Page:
To stay motivated lately, I have been reading a lot of biographies and autobiographies of civil rights leaders (especially in the realm of disability rights). Over the weekend, I finished a book called “Fading Scars: My Queer Disability History,” written by Corbett Joan O’Toole. I enjoyed the book a great deal, but I also found it to be a challenge to a lot of assumptions that I’ve amassed about the disability rights movement. I’m continuing my work towards equality for people, whether we’re talking about disability rights or another minority status. I’ve always believed that disabilities affect everyone, but Ms. O’Toole rightly points out that not every member of the disabled community has benefited equally.
I recently gave a presentation to a class where I was asked if white privilege played a role in disability rights advocacy. It was a question I had never received before, and it was a great one. My answer was “Yes.” I’m not the only young, white activist in the disability rights movement to notice how white privilege might be helping me. I recently read the work of a disability activist blogger named Cara Liebowitz. In one of her articles, she enlightens her readers of a particular situation in which she and her boyfriend happened to run into a friend of hers while waiting for a train. Her boyfriend and friend were both complete strangers but also happened to be people of color with a disability. During their initial conversation, they both immediately lamented their observation of society’s assumption towards a person with color in a wheelchair being fearful due to a life of violence or neglect, whereas the writer, a short white girl with the same disability, was looked down upon with pity and trust.
I am very fortunate to receive a lot of the government services offered to the public. One reason I was connected so early is that my grandfather was a formal assistant district attorney and did a lot of work around Medicaid. My family also includes several members in the medical field. I’ve written before that it was my aunts who initially spotted my cerebral palsy and informed my mother to get me checked. Subsequently, they helped us attain the best medical care they could find. When it came time for me to write papers at school, one of my English major aunts stepped in to help and continues to do so to this day. My oldest aunt along with her son would watch after me while my mother had to work and my grandparents weren’t available. My mother transformed herself into the best parent I could ask for. When I was diagnosed with CP, she knew she needed the training to become a nurse. When I started down my advocacy path, she took the time to learn the history alongside with me. She was responsible for hiring my first assistants, and they continue to support me today. I’m extremely grateful to have all these different types of support. That’s one reason I fight so hard to get other people the supports they need. I believe that since I’ve been given such great reinforcement and encouragement, I feel the need to reciprocate and give as much as I can in return.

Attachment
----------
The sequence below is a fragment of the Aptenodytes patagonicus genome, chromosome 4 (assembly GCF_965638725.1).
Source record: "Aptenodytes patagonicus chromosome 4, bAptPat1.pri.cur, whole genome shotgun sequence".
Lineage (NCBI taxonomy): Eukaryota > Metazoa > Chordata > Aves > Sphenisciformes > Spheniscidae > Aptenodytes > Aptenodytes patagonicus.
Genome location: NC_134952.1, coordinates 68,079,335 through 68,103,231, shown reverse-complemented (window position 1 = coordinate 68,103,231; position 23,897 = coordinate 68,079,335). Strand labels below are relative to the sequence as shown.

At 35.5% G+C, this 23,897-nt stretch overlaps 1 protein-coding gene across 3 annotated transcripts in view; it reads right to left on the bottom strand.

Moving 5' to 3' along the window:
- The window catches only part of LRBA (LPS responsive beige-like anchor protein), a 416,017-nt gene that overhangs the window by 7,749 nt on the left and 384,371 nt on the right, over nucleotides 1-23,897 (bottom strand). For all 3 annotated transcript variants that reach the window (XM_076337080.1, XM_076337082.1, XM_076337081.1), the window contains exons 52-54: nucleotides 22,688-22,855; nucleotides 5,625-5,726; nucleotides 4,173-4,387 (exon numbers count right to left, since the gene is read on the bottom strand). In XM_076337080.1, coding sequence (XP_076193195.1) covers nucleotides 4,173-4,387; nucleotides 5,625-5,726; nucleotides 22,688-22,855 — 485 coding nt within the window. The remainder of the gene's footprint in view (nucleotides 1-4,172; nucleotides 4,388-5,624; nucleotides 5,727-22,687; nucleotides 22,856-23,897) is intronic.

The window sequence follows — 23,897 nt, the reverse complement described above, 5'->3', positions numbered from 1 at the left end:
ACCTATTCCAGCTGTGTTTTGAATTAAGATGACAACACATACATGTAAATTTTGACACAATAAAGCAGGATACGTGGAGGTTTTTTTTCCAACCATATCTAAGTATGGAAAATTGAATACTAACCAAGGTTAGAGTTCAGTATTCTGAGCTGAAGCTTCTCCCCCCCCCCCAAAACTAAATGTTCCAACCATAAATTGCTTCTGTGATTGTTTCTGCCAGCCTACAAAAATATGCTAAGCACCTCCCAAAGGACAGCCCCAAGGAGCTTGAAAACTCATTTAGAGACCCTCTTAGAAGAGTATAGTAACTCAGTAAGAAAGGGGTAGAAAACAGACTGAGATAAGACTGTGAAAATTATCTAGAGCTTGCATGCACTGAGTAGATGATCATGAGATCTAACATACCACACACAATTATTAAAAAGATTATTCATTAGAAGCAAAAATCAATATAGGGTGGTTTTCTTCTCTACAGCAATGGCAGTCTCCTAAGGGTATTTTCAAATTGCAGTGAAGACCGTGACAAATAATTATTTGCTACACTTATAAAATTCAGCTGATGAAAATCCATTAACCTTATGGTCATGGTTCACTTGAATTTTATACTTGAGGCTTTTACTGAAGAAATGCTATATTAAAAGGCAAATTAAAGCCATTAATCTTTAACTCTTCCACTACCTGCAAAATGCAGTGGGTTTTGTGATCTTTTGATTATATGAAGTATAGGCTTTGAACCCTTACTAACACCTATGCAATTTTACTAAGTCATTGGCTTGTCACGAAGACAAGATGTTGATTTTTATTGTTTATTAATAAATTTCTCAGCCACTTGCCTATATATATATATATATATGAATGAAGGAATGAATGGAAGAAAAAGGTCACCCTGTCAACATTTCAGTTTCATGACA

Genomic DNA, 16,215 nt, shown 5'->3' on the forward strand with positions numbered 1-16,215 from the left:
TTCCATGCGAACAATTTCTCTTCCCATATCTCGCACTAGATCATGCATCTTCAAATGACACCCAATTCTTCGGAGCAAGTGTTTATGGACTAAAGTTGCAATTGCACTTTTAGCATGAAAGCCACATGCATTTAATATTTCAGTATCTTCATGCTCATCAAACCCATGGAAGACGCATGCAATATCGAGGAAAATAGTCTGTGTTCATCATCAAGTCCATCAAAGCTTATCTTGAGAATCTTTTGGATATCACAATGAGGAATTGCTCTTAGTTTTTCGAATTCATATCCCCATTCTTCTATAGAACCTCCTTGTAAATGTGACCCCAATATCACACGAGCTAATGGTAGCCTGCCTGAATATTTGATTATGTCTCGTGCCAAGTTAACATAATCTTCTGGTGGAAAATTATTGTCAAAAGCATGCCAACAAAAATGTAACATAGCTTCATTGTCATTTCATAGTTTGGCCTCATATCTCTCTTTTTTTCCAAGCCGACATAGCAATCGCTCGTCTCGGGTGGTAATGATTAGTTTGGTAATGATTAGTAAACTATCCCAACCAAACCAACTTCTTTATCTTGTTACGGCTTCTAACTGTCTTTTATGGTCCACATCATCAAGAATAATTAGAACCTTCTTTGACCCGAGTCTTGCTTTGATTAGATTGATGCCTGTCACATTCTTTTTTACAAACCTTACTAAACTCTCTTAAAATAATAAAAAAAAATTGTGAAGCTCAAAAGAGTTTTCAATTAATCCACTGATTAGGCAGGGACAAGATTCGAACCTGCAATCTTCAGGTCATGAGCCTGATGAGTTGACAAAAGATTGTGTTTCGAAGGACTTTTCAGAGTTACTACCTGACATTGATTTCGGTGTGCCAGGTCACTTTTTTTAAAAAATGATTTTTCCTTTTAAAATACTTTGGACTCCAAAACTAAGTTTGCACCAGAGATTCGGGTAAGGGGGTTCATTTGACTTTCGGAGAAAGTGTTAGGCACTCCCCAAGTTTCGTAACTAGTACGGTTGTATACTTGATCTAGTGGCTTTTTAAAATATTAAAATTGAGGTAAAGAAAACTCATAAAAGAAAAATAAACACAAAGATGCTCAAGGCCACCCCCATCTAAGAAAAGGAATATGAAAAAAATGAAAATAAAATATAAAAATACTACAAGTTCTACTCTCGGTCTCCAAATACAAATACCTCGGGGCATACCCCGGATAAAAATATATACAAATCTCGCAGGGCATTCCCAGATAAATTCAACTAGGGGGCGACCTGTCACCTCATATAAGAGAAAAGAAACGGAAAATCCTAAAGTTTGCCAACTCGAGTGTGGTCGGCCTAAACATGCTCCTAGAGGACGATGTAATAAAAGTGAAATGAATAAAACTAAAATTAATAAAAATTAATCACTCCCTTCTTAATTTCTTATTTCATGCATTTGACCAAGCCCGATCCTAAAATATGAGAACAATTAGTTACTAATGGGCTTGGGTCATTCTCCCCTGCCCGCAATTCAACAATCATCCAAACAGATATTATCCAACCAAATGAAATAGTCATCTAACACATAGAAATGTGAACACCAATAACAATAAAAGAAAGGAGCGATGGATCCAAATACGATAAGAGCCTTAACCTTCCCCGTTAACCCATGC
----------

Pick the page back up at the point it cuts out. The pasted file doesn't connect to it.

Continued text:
I am troubled by the lack of diversity in the leadership of the disability rights movement. Most of our historical figures are just like me: white, and could pass for middle class. I don’t know what the future is, but I think this enormous advocacy effort for Medicaid offers an excellent opportunity for people of other races, creeds and economic backgrounds to step up and be heard. If I lose this fight over Medicaid, it’s going to be hard, but I will still retain most of the resources I just mentioned. Other people with disabilities aren’t as fortunate as I am, and we need to work on getting everyone at the table speaking with one voice and protecting everybody’s rights.
One last point that I will close with is that there was a time when other minority groups worked with us and supported our movement for equality. One example was the “504 Sit In” in San Francisco in April of 1977. The occupation was in protest to Presidents Nixon, Ford and Carter not signing a section of the 1973 Rehabilitation Act which would not allow any group (schools/hospitals) receiving federal funding to discriminate against people with disabilities. About 150 disabled protesters filed into the federal building in San Francisco and stayed for 25 days until President Carter signed the regulations in section 504 to enforce the bill. Many groups including the Black Panther Party and the Gay Men’s Butterfly Brigade worked alongside other organizations like the United Farm Workers and the Salvation Army to contribute their time and effort in supporting people with disability. They brought in hot meals, mattresses, blankets, toiletries, and other basic living essentials to make the occupation less stressful. I’m calling on all of us to remember our history and work together once again.
That’s how I roll, together…
- Posted by Bryan Dooley
- On July 31, 2017
- 0 Comments